The opening up, and subsequent tearing down, of the Berlin Wall in 1989 effectively ended a historically unique period for Europe that had drastically changed its face over a period of fifty years and redefined, in all sorts of ways, what was meant by East and West. For Germany in particular this radical change meant much more than unification of the divided country, although initially this process seemed to consume all of the country's energies and emotions. While the period of the Cold War saw the emergence of a Federal Republic distinctly Western in orientation, the coming down of the Iron Curtain meant that Germany's relationship with its traditional neighbours to the East and the South-East, which had been essentially frozen or redefined in different ways for the two German states by the Cold War, had to be rediscovered. This volume, which brings together scholars in German Studies from the United States, Germany and other European countries, examines the history of the relationship between Germany and Eastern Europe and the opportunities presented by the changes of the 1990's, drawing particular attention to the interaction between the willingness of German and its Eastern neighbours to work for political and economic inte-gration, on the one hand, and the cultural and social problems that stem from old prejudices and unresolved disputes left over from the Second World War, on the other.
Table of Contents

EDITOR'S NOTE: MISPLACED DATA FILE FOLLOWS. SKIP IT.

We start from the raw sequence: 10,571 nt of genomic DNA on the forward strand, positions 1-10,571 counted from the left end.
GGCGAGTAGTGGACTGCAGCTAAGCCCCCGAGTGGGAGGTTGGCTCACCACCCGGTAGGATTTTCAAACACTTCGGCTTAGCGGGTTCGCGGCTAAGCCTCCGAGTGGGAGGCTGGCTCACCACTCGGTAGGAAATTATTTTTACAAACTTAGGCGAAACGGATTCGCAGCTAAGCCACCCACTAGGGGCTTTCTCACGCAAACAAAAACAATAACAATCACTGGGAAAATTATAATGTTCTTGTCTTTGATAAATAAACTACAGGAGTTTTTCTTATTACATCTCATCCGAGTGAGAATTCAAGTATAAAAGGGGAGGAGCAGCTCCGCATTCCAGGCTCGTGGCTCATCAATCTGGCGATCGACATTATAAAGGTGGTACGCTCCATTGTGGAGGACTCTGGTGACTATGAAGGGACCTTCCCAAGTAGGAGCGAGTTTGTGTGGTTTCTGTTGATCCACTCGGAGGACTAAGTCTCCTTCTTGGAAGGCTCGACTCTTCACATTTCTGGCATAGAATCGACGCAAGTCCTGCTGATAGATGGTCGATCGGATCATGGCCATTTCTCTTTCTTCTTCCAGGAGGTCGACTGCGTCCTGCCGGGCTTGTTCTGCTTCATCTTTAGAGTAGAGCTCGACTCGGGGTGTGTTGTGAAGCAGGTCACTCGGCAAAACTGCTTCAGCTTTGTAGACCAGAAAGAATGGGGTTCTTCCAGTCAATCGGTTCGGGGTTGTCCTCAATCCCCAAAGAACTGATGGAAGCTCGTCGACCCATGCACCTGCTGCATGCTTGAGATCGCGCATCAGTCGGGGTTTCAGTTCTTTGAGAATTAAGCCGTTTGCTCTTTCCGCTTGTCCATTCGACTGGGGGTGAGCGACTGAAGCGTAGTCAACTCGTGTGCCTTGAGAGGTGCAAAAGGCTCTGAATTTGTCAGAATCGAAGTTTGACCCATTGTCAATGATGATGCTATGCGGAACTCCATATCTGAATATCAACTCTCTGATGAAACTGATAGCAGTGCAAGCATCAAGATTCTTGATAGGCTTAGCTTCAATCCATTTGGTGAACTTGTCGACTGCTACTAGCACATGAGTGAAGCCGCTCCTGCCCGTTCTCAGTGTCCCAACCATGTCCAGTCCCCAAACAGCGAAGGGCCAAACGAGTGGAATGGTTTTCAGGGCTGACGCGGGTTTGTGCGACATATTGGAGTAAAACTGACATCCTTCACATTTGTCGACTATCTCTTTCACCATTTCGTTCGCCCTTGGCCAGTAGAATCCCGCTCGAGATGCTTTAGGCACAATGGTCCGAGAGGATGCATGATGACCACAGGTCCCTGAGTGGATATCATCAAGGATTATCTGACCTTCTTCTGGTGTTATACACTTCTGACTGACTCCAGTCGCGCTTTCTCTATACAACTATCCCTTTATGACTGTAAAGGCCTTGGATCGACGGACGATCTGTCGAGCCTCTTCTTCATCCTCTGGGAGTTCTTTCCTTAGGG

Keith BULLIVANT / Geoffrey GILES: Introduction: Germany and Eastern EuropeHistorical Perspectives: Ethnic and Cultural Identity in the BorderlandsVolker R. BERGHAHN: Germans and Poles, 1871-1945Richard BLANKE: When Germans and Poles Lived Together: From the History of German-Polish RelationsAlan E. STEINWEIS: Eastern Europe and the Notion of the Frontier in Germany to 1945Doris L. BERGEN: The 'Volksdeutschen' of Eastern Europe, World War II, and the Holocaust: Constructed Ethnicity, Real GenocideMartin ANDREE and Daniel FULDA: Anticommunism and (West) German Identity; An Analysis of Metaphors and Concepts of History in the F.A.Z. (1949-1952)German Literature and Eastern Europe: Changing MentalitiesJürgen LIESKOUNIG: Branntweintrinkende Wilde Beyond Civilization and Outside History: The Depiction of the Poles in Gustav Freytag's Soll und HabenAlice FREIFELD: The De-Germanization of the Budapest StageWalter PAPE: Vita Nuova: Moscow and the German WritersAnna CAMPANILE: Landscape of Memories: Eastern Euro-pean Rooms in the Poetry and Prose of Johannes Bo-browskiGermany and Eastern Europe: Before and After 1989Karl SCHLÖGEL: Berlin: Stepmother among Russian CitiesPatricia KOLLANDER: Malevolent Partnership or Blatant Opportunism? Croat-German Relations, 1919-1941Thomas C. FOX: Imagining Eastern Europe in East Ger-man LiteratureUwe KOREIK and Jiri STROMSIK: The Contemporary Czech View of Germany and the GermansHerta MÜLLER: In the TrapBrigid HAINES: Subjectivity (Un)Bound: Libuše Moníková and Herta MüllerRumjana KIEFER: The Image of Germany in Contemporary Bulgarian LiteratureCroat-German Relations, 1919-1941Notes on ContributorsIndex